Effects of α-tocopherol and β-carotene supplementation on cancer incidence and mortality: 18-Year postintervention follow-up of the Alpha-Tocopherol, Beta-Carotene Cancer Prevention Study

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Abstract

In the Alpha-Tocopherol, Beta-Carotene Cancer Prevention Study among 29,133 Finnish male smokers aged 50–69 years, daily α-tocopherol (50 mg) for a median of 6.1 years decreased the risk of prostate cancer, whereas β-carotene (20 mg) increased risk of lung cancer and overall mortality. To determine the postintervention effects of α-tocopherol and β-carotene, 25,563 men were followed 18 years for cancer incidence and all causes of mortality through national registers. Neither supplement had significant effects on post-trial cancer incidence. Relative risk (RR) for lung cancer (n = 2,881) was 1.04 (95% confidence interval [CI], 0.96–1.11) among β-carotene recipients compared with nonrecipients. For prostate cancer (n = 2,321), RR was 0.97 (95% CI, 0.89–1.05) among α-tocopherol recipients compared with nonrecipients with the preventive effect of α-tocopherol continuing ˜8 years postintervention. Body mass index significantly modified the effect of α-tocopherol on prostate cancer (p for interaction = 0.01) RR 1.00 (95% CI, 0.88–1.14) in normal-weight men, 0.87 (95% CI, 0.77–0.98) in overweight men, and 1.25 (95% CI, 1.01–1.55) in obese men. The post-trial relative mortality (based on 16,686 deaths) was 1.02 (95% CI, 0.98–1.05) for α-tocopherol recipients compared with nonrecipients and 1.02 (95% CI, 0.99–1.05) for β-carotene recipients compared with nonrecipients. α-Tocopherol decreased post-trial prostate cancer mortality (RR, 0.84; 95% CI, 0.70–0.99), whereas β-carotene increased it (RR, 1.20; 95% CI, 1.01–1.42). In conclusion, supplementation with α-tocopherol and β-carotene appeared to have no late effects on cancer incidence. The preventive effect of moderate-dose α-tocopherol on prostate cancer continued several years post-trial and resulted in lower prostate cancer mortality.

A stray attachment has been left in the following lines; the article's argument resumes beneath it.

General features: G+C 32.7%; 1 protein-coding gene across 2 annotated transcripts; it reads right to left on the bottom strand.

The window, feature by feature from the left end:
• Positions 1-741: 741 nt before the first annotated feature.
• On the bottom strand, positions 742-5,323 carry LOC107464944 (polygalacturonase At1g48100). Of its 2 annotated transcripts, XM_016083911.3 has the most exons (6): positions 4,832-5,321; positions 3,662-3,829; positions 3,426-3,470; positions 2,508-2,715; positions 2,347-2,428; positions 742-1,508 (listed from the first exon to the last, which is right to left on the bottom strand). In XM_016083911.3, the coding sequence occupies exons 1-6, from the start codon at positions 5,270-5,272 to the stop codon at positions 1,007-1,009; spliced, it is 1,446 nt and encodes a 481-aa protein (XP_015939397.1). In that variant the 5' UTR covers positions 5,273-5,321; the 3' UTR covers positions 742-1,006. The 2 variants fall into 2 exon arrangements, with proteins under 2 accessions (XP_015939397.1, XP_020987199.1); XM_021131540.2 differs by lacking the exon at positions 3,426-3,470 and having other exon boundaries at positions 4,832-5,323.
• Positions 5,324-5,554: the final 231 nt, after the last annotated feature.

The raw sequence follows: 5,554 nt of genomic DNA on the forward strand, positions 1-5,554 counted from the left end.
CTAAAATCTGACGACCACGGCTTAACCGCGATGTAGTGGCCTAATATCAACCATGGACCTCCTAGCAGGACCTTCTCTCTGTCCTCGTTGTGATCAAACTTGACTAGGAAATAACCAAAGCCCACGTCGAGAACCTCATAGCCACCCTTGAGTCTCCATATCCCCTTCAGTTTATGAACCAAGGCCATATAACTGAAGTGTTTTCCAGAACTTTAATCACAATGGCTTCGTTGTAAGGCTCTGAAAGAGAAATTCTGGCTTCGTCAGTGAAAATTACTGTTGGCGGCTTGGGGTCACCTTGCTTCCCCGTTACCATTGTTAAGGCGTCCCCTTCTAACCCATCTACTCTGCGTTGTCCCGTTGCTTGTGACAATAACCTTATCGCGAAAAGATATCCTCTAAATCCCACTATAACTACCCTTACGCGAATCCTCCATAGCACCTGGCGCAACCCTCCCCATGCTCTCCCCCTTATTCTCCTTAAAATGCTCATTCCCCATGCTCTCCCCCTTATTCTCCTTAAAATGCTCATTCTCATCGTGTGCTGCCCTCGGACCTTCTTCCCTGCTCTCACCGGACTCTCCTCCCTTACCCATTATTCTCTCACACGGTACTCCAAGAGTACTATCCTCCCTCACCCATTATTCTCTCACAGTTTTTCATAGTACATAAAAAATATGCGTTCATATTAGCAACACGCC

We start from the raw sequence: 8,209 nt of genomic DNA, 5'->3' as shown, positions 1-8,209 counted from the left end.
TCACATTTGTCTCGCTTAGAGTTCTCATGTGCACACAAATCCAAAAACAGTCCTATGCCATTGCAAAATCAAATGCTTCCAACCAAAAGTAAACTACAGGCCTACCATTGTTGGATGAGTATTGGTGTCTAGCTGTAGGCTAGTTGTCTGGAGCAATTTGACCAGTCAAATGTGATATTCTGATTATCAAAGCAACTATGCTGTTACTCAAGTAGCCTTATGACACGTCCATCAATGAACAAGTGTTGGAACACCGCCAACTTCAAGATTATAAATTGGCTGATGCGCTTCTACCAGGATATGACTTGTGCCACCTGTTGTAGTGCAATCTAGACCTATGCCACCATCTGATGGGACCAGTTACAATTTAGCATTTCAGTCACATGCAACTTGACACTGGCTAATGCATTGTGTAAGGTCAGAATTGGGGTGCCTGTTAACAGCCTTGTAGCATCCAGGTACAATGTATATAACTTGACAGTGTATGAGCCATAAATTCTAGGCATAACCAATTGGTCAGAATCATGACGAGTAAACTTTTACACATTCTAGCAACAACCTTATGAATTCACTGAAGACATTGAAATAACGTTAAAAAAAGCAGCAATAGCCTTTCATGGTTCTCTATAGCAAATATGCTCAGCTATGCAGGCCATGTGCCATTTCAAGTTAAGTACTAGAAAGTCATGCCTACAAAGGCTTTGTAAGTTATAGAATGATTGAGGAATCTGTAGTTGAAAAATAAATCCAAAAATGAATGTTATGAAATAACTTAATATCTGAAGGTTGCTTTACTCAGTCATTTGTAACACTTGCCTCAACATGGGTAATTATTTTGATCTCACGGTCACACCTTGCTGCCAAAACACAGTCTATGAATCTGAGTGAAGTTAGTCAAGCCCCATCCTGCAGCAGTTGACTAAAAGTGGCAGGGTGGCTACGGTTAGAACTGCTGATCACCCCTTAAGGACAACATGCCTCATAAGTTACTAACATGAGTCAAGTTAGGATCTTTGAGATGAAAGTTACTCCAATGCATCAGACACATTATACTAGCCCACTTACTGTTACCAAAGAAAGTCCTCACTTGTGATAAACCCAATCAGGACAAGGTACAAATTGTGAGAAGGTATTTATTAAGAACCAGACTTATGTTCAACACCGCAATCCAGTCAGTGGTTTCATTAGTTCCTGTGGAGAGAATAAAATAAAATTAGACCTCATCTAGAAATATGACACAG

What's new?

The Alpha-Tocopherol, Beta-Carotene Cancer Prevention (ATBC) Study, begun in the mid-1980s, found that daily α-tocopherol supplementation decreased the risk of prostate cancer, whereas β-carotene increased the risk of lung cancer in Finnish male smokers. In the present study, a post-trial follow-up, neither α-tocopherol nor β-carotene were found to have significant effects on cancer incidence. The reduced risk of prostate cancer lasted about 8 years post-trial and was accompanied by decreased 18-year post-trial mortality from prostate cancer. BMI may modify the effect of α-tocopherol on prostate cancer, such that risk is decreased in overweight men but increased in obese men.

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